An ESG fund portfoliomight include securities selected in each of the three categories-or in justone or two of the categories. A fund's portfolio might also include securitiesthat don't fit any of the ESG categories, particularly if it is a fund thatconsiders traditional fundamental analysis or other investmentmethodologies consistent with the fund's investment objectives.

ESG investing is notlimited to ETFs and mutual funds. Other types of investment products, likeexchange-traded products that are not registered under the Investment CompanyAct of 1940, might also consider ESG factors in selecting an investmentportfolio.

Be sure you understandwhat you are investing in.

If you are consideringinvesting in an ESG Fund, you should know that all ESG Funds are not the same.It is always important to understand what you are investing in, and to be surea fund, or any other investment, will help you achieve your investment goals.In addition, you will likely want to consider whether a fund's stated approachto ESG matches your investment goals, objectives, risk tolerance, andpreferences.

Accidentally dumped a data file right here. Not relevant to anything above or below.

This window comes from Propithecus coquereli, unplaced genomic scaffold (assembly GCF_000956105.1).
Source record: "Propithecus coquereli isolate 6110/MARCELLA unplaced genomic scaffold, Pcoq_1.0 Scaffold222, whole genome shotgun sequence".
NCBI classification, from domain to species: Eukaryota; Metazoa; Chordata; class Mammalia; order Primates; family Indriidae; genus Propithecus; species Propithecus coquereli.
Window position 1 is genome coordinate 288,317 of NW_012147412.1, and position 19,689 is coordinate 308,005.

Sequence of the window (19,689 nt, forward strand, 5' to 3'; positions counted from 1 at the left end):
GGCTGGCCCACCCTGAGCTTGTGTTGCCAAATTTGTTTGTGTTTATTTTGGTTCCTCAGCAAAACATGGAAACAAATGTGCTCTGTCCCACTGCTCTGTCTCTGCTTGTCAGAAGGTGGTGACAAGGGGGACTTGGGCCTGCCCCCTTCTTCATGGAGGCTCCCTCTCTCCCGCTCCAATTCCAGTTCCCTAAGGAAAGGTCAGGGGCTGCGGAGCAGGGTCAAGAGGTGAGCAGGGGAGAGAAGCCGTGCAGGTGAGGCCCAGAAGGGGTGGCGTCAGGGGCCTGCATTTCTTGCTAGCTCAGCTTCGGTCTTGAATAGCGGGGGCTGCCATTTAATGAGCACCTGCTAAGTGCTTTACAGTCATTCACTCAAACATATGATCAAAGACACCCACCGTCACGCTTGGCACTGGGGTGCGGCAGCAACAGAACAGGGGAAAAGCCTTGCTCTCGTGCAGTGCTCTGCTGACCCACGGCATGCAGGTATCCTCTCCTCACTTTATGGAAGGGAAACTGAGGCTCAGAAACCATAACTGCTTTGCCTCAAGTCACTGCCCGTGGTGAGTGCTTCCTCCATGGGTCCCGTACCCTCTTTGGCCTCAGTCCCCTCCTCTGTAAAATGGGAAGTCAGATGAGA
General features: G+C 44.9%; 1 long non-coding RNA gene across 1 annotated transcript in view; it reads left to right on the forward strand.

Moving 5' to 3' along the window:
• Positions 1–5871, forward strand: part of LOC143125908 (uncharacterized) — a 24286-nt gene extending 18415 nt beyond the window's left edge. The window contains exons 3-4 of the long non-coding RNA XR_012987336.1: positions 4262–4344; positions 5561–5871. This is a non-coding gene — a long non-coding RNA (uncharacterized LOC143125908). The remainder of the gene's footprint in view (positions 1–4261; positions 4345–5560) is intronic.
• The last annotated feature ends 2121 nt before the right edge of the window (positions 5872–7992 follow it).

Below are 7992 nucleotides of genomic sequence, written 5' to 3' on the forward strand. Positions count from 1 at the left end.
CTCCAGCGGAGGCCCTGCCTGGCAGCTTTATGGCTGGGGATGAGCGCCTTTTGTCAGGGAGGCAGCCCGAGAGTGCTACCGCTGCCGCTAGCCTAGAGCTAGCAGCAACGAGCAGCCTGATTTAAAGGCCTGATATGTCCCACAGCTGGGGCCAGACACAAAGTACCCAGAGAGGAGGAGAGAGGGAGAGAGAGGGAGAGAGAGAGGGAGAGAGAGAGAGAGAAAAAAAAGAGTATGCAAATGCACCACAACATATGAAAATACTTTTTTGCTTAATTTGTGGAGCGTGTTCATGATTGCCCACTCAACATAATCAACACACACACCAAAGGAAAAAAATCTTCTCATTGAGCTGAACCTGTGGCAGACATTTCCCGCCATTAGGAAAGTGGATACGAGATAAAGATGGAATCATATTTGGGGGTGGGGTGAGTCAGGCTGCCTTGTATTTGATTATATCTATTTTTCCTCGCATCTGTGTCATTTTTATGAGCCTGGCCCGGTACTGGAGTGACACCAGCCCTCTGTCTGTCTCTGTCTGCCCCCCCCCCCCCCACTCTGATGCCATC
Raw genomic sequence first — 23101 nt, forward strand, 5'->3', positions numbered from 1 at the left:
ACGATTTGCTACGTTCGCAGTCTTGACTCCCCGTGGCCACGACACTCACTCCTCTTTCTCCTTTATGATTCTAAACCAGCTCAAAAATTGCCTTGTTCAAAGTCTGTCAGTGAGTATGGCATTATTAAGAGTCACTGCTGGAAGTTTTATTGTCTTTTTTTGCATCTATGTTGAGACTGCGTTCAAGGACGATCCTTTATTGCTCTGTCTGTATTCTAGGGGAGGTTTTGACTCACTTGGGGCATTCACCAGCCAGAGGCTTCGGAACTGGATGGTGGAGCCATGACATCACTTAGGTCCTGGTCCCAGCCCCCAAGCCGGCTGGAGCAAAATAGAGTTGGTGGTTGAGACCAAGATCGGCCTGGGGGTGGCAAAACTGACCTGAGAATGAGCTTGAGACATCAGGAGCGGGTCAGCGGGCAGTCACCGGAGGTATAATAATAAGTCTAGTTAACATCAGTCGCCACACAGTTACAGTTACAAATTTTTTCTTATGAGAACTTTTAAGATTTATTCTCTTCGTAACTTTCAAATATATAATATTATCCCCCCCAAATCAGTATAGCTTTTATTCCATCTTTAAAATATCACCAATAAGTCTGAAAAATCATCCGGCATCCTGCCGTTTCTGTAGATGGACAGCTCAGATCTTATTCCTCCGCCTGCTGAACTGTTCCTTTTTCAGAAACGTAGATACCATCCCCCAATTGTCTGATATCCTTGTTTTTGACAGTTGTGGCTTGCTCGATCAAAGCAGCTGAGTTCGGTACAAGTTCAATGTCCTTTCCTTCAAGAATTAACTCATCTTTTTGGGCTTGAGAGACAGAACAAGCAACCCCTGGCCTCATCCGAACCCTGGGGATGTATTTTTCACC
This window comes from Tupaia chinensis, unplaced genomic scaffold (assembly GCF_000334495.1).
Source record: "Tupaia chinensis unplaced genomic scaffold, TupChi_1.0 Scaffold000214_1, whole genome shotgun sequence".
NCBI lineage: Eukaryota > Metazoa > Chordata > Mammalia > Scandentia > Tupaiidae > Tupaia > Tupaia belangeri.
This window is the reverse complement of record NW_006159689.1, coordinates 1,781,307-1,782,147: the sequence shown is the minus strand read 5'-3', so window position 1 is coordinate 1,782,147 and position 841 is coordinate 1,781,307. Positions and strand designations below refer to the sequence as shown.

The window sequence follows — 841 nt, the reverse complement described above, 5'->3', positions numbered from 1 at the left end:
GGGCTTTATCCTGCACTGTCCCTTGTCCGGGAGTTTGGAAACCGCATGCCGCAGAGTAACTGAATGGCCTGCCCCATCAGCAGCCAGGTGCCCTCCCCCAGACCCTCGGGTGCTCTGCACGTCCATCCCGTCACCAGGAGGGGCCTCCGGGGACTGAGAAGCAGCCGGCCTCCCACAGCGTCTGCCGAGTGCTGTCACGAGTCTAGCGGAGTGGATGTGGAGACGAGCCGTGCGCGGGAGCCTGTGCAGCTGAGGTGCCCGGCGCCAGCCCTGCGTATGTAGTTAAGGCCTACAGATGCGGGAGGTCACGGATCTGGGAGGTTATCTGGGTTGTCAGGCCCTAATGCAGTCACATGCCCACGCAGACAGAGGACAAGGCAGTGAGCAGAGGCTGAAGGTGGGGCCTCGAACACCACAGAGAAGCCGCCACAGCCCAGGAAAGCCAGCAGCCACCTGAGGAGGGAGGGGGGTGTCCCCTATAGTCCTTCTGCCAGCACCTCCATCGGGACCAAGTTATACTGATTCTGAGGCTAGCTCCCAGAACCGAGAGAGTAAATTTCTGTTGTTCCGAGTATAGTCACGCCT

Here are some thingsto consider:

  • Some factors are not defined in federal securities laws, may be subjective, and may be defined in different ways by different funds or sponsors.  There is no SEC "rating" or "score" of E, S, and G that can be applied across a broad range of companies, and while many different private ratings based on different ESG factors exist, they often differ significantly from each other.
  • Some funds may focus on ESG investing, while others consider ESG factors alongside other more traditional factors.
  • Different funds may weight environmental, social, and governance factors differently. For example, some ESG Funds may invest in companies that have strong governance policies, but may not have the environmental or social impact you may want to encourage through your investment in the fund.